Extreme Winter Blast

This will be a winter to remember.  The city is actually in danger of running out of salt!  We are breaking all sorts of records this year with our continual freezing temperatures and icy accumulation.  We normally have around 42 inches of snow for the whole winter and we are well past that mark now.  It has put an extreme demand on our PennDOT road crews who have used around 22,000 tons of road salt in Allegheny County this winter. They used 5,000 tons around the same time last year.  This winter is to say the least abnormal.

So how do your prepare for an anomaly?  My personal mantra is to always be prepared for disaster but it doesn’t not make me fatalistic in nature.  I just like to adopt the old Boy Scout mantra “Be Prepared” in general.  But I firmly believe in deferring to others who are more accustomed to such chilly climes.  In Alaska anything above -10 is considered great weather.  They must know a thing or two about dealing with the cold.  Warming their cars up for 20 minutes or so and keeping their gas tank full to avoid condensation is commonplace.  They also make sure the power steering pump warms up before making tight turns out of their driveway. Otherwise you could be replacing your power steering hose which suffers from ice cold fluid entering at very high pressure through the hose.

Being prepared really can lessen the impact of extreme weather.  But there are some days when you just don’t want to step outside all – even in Alaska.  Simple advice.  If it is -20 below with wind chill, stay home.  Make hot chocolate.  Clean the house.  Read a novel.  Work from home.  Do anything but subject your delicate skin and internal infrastructure to abnormally low temperature.  The human body is far worse at acclimatizing to frigid conditions than it is to heat or altitude.  The two main cold-weather illnesses are frostbite and hypothermia.  Frostbite means that yo­ur skin has fallen below the freezing point and ice crystals are forming within your skin cells and killing them.  Frostbite can happen within 30 minutes if wind chill makes the temperature feel like -28 or colder. If it is -40, it only takes 10 minutes for a person to get frostbite. At -55, frostbite can set in within 2 minutes.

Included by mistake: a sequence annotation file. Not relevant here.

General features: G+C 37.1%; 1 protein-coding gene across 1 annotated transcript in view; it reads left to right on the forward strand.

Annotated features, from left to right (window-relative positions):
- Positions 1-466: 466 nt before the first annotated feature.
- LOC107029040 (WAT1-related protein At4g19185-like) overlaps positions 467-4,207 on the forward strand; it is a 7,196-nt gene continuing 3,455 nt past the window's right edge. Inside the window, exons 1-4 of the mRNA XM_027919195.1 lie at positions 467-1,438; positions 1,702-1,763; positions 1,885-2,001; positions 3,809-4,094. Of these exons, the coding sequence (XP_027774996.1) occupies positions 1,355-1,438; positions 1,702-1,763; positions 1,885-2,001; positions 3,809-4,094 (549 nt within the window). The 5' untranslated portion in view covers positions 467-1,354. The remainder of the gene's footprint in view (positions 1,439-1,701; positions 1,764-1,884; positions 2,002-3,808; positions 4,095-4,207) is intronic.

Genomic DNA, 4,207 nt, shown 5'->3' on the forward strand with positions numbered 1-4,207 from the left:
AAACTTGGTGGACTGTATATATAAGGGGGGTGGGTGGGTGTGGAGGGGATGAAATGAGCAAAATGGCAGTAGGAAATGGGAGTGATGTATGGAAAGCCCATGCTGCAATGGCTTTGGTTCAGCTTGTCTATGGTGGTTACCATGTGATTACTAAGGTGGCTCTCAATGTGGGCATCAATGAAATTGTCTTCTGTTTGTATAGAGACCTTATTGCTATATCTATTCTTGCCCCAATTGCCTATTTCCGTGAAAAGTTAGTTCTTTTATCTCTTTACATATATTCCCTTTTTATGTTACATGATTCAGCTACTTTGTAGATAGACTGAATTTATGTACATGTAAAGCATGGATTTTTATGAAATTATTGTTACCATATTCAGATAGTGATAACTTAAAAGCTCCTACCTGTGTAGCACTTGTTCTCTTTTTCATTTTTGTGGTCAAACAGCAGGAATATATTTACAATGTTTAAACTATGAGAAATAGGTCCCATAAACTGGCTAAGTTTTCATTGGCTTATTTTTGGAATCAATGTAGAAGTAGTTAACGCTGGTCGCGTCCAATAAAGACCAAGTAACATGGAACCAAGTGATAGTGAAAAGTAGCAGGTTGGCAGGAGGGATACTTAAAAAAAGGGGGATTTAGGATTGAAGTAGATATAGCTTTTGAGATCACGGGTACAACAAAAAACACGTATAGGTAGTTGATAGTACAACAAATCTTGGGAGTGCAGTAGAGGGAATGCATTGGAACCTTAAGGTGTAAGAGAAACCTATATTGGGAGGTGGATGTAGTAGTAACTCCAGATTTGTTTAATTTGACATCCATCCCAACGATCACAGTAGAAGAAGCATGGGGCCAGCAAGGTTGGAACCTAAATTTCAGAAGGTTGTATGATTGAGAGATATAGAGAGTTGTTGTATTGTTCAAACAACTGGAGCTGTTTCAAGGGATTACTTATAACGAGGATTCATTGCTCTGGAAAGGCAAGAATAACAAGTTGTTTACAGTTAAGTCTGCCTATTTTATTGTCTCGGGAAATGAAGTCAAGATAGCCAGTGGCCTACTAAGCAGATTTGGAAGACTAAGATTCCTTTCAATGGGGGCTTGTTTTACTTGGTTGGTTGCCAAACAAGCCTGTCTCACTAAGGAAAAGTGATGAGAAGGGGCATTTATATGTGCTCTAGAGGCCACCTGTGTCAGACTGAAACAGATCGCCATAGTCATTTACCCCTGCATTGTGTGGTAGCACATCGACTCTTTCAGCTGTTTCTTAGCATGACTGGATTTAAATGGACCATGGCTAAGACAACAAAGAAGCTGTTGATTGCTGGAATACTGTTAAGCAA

Severe frostbite penetrates all the way to the muscle and bone and is characterized by tingling of extremities and changes in your skin’s color and texture. The stages of frostbite are:

  • Red skin – initial stage
  • White skin – middle stage
  • Hard skin – getting severe
  • Blisters – severe
  • Blackened skin – advanced stage

Hypothermia is when your body loses more heat than it produces and your core body temperature drops. Some of the symptoms of hypothermia are:

  • Slurred speech
  • Stiff joints
  • Loss of coordination
  • Slow pulse
  • Uncontrollable shivering
  • Loss of bladder control
  • Puffy face
  • Mental confusion

So stay inside if at all possible and use caution if you have to go out.  All body parts and skin should be completely covered.  It is all about core heating and dressing in layers.

Base Layer

Consists of thermal underwear or other comfy tight-fitting apparel worn against the body.  Should be made of fabrics like silk, polyester and poly blends that are excellent at  wicking moisture off your skin. This is critical because after you’ve generated perspiration you don’t want to suffer dramatic drops in body temp when you stop moving.

Mid Layer

Everyday items like a T-shirt, casual pair of pants, etc. make up your mid layer. The object is to provide a little insulation and look good when you head inside and remove outer layers. Wool, cotton, and nylon often make good mid layers.

Insulating Layer

Can make an insulated jacket even warmer or can act as the primary source of warmth inside a shell. Should be lightweight and low-bulk for active sports and is commonly a pullover jacket, sweater or vest. Some great insulating materials include Polartec® polyester fleece, boiled wool, goose down and synthetic fill.

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